I would query, too, whether Palmer — a man who has made close to $6 billion through his own endeavours, and who runs things on a gigantic scale — would have much patience with the finer nuances of election campaigning: doorknocking, standing on train stations at 7am and 6pm, handing out leaflets, and making idle small-talk and banter with people he doesn’t know and probably doesn’t really want to know.

One wonders how Palmer would cope as a backbencher in a Coalition government; I would suspect he would be bored brainless by the process and the snail’s pace at which Parliament operates.

Still — assuming Swan has the balls to even stand at the next election, rather than wimping it and running away — I believe that anyone endorsed by the LNP to stand against him in Lilley would easily defeat Swan (with the rider, of course, that the vetting committee has performed the usual background checks on such a candidate).

If the candidate Swan ends up facing is indeed Clive Palmer, an ugly defeat will be made a hell of a lot worse.

You see, irrespective of any potential drawbacks Palmer may have as a candidate (or as a parliamentarian if elected), Swan personally is now so reviled in the electorate — including in his own electorate — that he is now a drain on the ALP vote, not an asset to it.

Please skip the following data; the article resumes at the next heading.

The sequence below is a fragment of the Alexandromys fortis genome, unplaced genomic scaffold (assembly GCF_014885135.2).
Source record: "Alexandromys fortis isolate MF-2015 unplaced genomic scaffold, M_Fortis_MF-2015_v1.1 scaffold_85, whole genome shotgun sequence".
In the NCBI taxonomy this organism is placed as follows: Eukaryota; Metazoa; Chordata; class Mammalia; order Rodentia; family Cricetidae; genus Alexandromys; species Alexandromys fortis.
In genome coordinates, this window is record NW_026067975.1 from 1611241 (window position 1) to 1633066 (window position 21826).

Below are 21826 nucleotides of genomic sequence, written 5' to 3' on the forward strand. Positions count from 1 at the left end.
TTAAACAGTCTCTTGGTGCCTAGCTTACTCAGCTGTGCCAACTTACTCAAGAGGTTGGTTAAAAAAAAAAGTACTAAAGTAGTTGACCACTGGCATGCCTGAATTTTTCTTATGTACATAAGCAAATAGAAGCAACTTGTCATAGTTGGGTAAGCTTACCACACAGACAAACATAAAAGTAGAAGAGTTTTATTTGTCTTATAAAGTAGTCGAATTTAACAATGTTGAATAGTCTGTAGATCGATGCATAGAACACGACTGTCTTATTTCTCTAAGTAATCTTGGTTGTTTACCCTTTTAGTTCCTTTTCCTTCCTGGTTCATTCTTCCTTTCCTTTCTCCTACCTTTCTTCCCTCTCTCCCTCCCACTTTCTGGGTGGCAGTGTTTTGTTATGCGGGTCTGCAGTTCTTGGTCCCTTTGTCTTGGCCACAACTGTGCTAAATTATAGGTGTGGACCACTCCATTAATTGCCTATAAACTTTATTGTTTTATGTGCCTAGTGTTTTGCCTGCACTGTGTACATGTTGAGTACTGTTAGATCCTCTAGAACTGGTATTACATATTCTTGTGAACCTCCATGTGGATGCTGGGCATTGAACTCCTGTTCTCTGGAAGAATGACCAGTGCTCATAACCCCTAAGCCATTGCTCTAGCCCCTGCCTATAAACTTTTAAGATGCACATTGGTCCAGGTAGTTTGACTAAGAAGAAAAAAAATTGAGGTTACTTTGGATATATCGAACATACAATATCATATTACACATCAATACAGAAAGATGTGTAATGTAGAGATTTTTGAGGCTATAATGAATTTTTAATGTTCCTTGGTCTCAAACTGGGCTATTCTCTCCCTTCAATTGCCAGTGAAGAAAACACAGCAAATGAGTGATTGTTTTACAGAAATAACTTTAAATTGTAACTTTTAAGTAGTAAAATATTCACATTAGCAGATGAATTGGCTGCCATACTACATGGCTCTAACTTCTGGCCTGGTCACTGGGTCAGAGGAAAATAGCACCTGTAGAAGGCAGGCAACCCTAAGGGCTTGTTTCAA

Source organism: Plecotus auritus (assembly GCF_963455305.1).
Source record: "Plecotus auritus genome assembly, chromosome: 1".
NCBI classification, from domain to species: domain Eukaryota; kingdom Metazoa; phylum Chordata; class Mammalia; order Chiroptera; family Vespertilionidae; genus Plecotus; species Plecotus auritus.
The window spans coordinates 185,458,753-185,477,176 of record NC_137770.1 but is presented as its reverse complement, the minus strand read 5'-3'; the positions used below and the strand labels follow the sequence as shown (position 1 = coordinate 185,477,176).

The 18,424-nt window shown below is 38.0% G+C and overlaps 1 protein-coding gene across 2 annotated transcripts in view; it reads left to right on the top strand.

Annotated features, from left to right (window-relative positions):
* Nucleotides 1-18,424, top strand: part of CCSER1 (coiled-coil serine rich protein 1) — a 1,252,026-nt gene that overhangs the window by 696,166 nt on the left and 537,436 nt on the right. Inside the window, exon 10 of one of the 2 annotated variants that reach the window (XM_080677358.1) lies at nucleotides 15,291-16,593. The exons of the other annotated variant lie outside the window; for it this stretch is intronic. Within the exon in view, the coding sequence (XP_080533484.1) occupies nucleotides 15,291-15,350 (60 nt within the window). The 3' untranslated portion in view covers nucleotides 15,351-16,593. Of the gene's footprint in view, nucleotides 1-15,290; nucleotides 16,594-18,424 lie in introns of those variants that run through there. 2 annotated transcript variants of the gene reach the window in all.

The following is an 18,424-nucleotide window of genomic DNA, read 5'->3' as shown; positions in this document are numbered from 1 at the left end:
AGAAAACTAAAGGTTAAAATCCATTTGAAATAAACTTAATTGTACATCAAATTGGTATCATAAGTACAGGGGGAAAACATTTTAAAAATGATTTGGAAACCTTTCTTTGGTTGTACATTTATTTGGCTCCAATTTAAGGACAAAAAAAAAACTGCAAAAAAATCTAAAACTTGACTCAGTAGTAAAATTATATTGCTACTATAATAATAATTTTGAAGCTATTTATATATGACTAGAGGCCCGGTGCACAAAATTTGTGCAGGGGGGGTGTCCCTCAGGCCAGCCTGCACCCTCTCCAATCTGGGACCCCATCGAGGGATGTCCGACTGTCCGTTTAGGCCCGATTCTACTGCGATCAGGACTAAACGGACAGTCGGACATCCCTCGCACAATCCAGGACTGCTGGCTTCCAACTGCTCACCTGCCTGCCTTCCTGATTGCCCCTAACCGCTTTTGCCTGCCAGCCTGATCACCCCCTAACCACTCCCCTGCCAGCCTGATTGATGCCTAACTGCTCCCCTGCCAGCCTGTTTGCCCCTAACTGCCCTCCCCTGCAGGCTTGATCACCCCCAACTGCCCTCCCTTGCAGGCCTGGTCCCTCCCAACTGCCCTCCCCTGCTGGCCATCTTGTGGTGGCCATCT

People around the country are itching to see the back of Swan just as much as they want to see the back of Gillard and the Labor government generally.

Give the voters in Lilley the option of a man who creates wealth, jobs, knows about enterprise and hard work and making things happen — all things Swan despises, as evidenced by his “class war” rhetoric — and they will vote for him in droves.

OK, this article is a bit of a departure from the more serious side of politics for a change, and I’m sure there are plenty around who can use a smirk at the idea of the Pygmy facing off against the Magnate.

But in all seriousness, if the contest ever eventuates, my money will be on Clive Palmer…and Swan, if he has the nerve to fight, will be crushed.

What do you think?